From £59,9958

The Vuhl 05 is another entry into the trackday car market. After a difficult few years, the sector seems suddenly to be exploding with new models, among them the Elemental RP1 and Lotus 3-Eleven.

If you want to spend supercar-level cash on a trackday car, the likes of the Radical RXC500 and updated BAC Mono mean you now can. The KTM X-Bow is soldiering on, of course – yet to set the world alight, but getting better with every revision.

Meanwhile, the likes of the Zenos E10, Ariel Atom and renewed Caterham Seven range provide the more sensibly priced options for those wanting to drive to their nearest circuit, take their brain out, put their helmet on and explore previously uncharted limits of speed, grip and bravery.

The Vuhl slots plumb into the middle of that group of gleeful extremists. There’s no carbonfibre tub here, and no maniacally powerful turbocharged multi-cylinder engine, which is why the car’s Mexican producers can charge a hefty-but-not-crazy £59,995 for the car.

Instead there’s a handsome body, an equally handsome bonded aluminium tub (photos of which can be admired on Vuhl’s web pages) and a 2.0-litre Ford Ecoboost engine producing 285bhp and 310lb ft of torque.

The transmission is a six-speed manual, sourced alongside the engine from Ford, and the car weighs just over 700kg with fluids; heavier than some rivals but lighter than others.

The Vuhl is unexpectedly friendly and easy-going to drive, quite apart from being predictably rapid – and that’s at least as much down to the fact that it’s a Mexican car as anything else.

Iker and Guillermo Echeverria, creators of the Vuhl 05, work out of a factory just outside the gates of Mexico City airport. “Our roads are quite broken and poorly surfaced, and the altitude (the city is 7200ft above sea level) makes normally aspirated engines struggle to make full power,” Iker tells me.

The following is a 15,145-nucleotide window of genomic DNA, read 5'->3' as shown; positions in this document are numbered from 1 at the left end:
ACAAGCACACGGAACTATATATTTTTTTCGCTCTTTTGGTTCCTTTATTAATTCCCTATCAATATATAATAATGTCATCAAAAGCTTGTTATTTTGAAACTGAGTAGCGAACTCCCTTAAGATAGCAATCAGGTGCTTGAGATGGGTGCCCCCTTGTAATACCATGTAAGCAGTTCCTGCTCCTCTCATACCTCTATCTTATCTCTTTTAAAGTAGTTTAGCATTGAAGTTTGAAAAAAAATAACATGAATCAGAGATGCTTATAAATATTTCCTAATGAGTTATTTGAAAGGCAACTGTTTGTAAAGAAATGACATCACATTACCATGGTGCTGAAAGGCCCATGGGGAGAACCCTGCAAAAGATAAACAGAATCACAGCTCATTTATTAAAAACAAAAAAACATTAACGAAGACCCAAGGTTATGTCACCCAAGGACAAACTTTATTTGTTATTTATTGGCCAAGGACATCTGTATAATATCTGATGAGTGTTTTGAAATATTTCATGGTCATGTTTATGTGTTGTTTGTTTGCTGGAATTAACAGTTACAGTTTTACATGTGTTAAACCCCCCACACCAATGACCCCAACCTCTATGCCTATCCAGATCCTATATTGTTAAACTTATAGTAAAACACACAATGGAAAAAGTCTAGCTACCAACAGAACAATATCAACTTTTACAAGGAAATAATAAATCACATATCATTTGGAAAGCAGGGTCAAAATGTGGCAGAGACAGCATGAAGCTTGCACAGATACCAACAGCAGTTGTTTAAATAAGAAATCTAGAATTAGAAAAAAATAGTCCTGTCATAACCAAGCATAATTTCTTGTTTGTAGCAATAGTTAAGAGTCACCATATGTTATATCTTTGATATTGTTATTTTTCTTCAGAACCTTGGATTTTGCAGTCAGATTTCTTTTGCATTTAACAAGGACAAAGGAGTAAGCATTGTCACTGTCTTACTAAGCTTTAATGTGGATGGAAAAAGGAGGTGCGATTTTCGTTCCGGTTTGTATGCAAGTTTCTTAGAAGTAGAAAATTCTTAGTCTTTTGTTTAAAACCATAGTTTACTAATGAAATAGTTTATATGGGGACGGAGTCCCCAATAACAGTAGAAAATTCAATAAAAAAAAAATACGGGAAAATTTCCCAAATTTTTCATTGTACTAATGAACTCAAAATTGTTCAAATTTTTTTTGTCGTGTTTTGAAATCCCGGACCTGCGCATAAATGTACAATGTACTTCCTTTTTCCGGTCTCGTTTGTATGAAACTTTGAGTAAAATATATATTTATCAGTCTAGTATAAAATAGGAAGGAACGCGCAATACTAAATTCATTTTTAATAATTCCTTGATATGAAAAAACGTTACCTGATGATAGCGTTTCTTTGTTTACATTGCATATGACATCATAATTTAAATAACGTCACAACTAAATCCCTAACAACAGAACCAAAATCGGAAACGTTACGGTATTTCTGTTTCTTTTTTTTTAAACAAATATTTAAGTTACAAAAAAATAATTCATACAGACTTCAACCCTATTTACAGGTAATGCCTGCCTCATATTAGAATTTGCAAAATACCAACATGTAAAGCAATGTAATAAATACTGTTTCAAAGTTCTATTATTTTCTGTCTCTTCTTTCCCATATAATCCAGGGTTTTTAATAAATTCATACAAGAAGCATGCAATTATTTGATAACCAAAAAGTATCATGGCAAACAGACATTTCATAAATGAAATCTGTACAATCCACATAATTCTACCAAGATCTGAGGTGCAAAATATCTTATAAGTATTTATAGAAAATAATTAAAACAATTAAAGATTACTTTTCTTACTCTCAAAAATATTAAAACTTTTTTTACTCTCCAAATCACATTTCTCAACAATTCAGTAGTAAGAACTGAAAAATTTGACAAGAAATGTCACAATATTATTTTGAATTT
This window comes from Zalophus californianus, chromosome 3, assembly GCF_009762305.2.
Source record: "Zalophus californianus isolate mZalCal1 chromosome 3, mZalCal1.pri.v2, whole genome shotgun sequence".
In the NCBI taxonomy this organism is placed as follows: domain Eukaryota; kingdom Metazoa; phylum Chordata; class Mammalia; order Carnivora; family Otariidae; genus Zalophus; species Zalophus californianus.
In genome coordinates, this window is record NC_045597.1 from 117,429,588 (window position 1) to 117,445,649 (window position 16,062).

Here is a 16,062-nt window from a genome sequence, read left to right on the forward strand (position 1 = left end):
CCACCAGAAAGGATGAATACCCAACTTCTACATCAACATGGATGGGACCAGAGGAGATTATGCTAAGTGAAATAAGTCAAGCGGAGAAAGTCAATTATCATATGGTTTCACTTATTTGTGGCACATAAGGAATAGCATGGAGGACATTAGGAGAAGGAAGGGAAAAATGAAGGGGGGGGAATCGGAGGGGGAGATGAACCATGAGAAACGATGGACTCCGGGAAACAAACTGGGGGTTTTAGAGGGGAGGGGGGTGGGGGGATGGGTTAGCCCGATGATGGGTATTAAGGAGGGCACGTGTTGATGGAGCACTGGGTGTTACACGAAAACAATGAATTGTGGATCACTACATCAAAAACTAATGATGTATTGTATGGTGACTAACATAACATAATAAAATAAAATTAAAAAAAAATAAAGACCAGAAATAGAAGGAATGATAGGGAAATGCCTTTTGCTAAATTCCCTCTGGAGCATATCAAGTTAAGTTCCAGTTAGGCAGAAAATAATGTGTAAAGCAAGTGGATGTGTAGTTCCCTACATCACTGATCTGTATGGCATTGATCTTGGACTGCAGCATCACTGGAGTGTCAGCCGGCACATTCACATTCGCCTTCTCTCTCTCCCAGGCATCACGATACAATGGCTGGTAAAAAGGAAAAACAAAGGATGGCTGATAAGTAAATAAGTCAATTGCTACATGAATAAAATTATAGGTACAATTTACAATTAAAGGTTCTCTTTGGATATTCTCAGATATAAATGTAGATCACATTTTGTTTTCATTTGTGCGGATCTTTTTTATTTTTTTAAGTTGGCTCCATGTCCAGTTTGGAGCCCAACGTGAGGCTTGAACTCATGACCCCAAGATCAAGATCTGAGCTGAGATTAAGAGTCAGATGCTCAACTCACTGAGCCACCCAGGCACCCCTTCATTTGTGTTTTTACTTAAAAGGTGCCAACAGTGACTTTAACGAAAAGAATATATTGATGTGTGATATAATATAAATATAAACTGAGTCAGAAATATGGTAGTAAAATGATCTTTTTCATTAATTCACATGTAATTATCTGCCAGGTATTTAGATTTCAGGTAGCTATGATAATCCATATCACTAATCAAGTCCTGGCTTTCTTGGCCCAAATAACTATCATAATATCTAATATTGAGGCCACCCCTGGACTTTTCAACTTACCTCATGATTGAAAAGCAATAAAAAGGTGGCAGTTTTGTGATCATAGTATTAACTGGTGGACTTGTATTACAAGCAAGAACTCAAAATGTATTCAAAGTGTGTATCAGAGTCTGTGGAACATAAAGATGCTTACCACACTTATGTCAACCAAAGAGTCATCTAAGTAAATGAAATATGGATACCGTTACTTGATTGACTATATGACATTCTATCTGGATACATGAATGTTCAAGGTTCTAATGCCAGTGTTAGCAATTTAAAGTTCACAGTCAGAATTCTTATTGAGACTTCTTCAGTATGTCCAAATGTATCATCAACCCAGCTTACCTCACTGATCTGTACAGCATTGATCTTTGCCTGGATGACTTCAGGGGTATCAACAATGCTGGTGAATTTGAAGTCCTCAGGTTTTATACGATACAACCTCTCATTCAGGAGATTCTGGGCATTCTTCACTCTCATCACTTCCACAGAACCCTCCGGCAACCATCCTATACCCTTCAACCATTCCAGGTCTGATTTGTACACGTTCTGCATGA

“So I insisted the car had at least 110mm of ground clearance, in order to deal with our lumps and bumps. And I knew that it had to be turbocharged.”

That level of ground clearance is a lot for a track car, and it has its influence over the Vuhl’s ride and handling. However, so do the Vuhl’s major chassis dimensions. Its wheelbase is as short as that of a Lotus Elise, but its tracks are as wide as a Porsche 911 Turbo. Yummy.

Before we get into all that, credit’s due to Iker and the team of designers he lead for a fine job here. The Vuhl’s looks really are knock-out, and may pleasantly surprise those used to less well finished and visually pleasing cottage industry track machines. If someone told you this was a Geneva show concept car from an Italian design house, you’d believe them.

The cabin is a bit more Spartan than the pretty exterior leads you to expect, but it’s purposeful and well finished. Instrumentation is provided by a monochrome digital display typical of the breed, and there’s a slim metallic centre stack of buttons and toggle switches for the indicators, headlights, ignition and other essential functions.

The car’s slim seats offer decent comfort and support in a cockpit that the average driver will have no problem at all finding a good driving position in. At 6ft 3in tall, this tester struggled a bit for leg room.